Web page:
A recent competition run by Young Engineers Australia (YEA) required engineering students to put their minds to the exciting and highly topical challenge of clean energy and carbon neutrality, exploring how best to use captured carbon in a sustainable and scalable manner.
More than 300 engineering students registered for the national event, which followed the successful 2020 YEA Victoria Case Competition. To add to the excitement, the winning students get to present their submission at Engineers Australia’s Climate Smart Engineering conference next month.
Run as a fast-paced simulation of a real-world project condensed into a few weeks, students formed 81 teams of up to four students, representing 20 of the nation’s universities. Of those, 53 teams submitted a solution to the case study brief.
In their pitches, the students were required to answer four questions:
- Picking one stage of the carbon lifecycle, what is your solution to utilise captured carbon?
- How will the utilisation of carbon impact the life cycle footprint of where it is applied?
- What Sustainable Development Goals does your solution aim to incorporate?
- How will you promote responsible sourcing of resources throughout the supply chain?
Each team submitted a tender outlining their proposed solution, which was reviewed by a judging panel, with the top five teams selected for a virtual pitch-off to the judges.
And the winner is…
After a close-fought competition among teams from the Australian National University, Monash University, University of Melbourne, and two groups from RMIT, the title went to Monash’s team Sniff Sniff, which was made up of students Jie Zhou, Yinlin (Eleen) Li, Justin Cheng and Ivan Trac.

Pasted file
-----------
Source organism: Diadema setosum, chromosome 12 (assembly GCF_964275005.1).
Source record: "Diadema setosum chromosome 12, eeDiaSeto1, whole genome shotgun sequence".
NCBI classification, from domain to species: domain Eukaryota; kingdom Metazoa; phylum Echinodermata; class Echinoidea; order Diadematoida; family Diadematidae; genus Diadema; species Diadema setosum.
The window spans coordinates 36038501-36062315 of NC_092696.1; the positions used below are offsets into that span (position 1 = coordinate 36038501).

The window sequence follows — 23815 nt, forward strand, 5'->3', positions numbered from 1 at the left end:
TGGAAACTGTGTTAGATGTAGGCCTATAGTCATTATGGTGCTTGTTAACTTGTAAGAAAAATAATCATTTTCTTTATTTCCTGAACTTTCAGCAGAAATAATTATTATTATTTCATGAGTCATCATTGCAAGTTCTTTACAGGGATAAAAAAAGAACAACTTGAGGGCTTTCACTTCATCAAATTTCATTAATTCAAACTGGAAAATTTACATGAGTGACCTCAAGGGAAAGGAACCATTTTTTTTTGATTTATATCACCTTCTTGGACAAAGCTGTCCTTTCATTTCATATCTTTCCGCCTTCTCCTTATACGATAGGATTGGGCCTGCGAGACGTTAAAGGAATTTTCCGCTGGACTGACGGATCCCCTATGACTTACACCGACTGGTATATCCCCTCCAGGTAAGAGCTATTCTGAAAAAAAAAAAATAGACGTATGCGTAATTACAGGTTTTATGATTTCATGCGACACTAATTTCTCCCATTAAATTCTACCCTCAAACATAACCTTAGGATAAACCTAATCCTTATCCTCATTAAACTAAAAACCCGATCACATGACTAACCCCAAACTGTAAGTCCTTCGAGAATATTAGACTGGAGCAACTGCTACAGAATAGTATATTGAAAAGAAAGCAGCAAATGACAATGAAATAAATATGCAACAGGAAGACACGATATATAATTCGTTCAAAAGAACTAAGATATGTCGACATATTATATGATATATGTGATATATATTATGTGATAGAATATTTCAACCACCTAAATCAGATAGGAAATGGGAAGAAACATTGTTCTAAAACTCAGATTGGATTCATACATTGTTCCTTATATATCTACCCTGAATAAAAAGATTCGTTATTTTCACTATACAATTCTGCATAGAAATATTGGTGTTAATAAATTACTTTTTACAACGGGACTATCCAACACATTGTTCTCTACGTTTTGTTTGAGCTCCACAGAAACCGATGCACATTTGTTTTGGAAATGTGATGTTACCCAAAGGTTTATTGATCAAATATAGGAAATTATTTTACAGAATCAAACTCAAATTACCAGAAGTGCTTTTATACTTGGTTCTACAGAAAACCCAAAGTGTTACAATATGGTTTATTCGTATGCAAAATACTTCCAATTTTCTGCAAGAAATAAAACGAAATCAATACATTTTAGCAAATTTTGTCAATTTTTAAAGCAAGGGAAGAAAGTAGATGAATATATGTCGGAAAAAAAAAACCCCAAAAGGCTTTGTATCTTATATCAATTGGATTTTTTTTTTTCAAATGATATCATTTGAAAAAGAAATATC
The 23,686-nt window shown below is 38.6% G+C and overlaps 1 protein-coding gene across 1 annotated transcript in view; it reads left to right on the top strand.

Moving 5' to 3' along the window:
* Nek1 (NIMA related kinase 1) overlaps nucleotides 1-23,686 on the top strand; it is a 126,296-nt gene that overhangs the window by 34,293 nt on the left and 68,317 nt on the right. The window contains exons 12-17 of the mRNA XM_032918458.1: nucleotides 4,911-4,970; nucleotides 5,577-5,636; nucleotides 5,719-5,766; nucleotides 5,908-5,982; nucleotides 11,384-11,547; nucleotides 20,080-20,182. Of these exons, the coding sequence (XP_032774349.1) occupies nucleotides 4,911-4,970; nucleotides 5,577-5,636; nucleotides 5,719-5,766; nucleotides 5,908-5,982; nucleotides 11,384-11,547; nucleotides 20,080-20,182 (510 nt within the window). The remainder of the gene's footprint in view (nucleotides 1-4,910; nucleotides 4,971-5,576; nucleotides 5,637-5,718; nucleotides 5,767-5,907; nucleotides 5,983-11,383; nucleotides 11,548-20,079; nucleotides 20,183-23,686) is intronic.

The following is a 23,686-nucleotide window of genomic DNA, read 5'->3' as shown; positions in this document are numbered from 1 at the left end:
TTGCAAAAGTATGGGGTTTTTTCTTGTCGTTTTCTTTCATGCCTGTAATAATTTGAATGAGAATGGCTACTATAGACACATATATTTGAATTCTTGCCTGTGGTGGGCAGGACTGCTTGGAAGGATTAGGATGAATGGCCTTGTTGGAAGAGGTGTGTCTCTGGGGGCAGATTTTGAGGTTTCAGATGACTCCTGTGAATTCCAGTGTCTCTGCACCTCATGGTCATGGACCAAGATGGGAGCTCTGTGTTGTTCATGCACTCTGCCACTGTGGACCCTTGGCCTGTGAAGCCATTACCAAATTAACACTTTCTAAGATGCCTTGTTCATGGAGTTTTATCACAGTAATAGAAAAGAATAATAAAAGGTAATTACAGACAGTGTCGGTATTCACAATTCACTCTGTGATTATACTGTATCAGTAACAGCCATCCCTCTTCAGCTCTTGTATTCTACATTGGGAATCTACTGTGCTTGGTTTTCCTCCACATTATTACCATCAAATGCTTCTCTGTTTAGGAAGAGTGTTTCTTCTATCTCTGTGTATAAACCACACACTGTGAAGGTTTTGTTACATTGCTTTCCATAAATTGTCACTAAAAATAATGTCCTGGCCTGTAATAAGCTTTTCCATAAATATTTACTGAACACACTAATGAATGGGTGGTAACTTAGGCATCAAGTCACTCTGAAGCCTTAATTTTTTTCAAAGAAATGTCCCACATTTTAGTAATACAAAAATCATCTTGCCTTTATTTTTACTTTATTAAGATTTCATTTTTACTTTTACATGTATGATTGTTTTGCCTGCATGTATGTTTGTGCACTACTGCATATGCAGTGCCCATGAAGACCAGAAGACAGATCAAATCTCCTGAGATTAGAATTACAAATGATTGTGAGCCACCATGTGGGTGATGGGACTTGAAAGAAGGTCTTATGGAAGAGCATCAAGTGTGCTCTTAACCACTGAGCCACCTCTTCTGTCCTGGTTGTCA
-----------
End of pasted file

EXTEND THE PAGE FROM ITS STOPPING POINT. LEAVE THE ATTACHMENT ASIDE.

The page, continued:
The team’s proposal was for sustainable cement to sequester CO2 into buildings — tackling the cement industry, which is responsible for 18 per cent of Australia’s emissions.
Eleen Li explained their idea was to sequester the carbon in the sea into calcium carbonate through electrolysis.
“With the intake of around 350 GL of seawater, it has the potential to mineralise one megatonne of CO2, and to produce two megatons of calcium carbonate. That’s the weight of five Eureka towers worth of CO2,” she said.
“What makes this superior to other carbon capture methods is the fact that it can produce green hydrogen — which can be used for biofuel — while also being cost competitive with other carbon capture methods. Furthermore, the depleted water can be released back into the ocean, to reduce ocean acidity or utilised by desalination plants to produce drinking water.”
Her teammate Jie Zhou said using the ocean seemed like a logical approach.
“Why not capture carbon from what covers 71 per cent of the world: the ocean? It absorbs 30 per cent of total CO2 emitted, and stores 150 times more CO2 than air per unit volume,” he said.
The team proposed a Portland-Limestone cement to replace 10 to 12 per cent of general purpose cement with calcium carbonate, the product of the system. The cement is not only better for the environment, but also has better performance.
Team Sniff Sniff produced feasibility calculations that showed their solution would cost $10 to $50 per tonne of CO2 sequestered.
Judge Dr Ben McGarry said the team’s presentation was “really impressive, both the written one and your in person presentation”.
Engineers Australia Climate Lead Mark Bonner noted that the novelty of the proposal was high.
“Cement is not going away, and I think anything that can reduce the carbon footprint of this important material is absolutely critical,” he said.
Judges commended runner up team The IT Crowd from the Australian National University for its “wow factor” of addressing cattle methane emissions, which are 8 to 10 per cent of Australia’s greenhouse gasses, through a feed supplement that could reduce emissions between 80 to 99 per cent.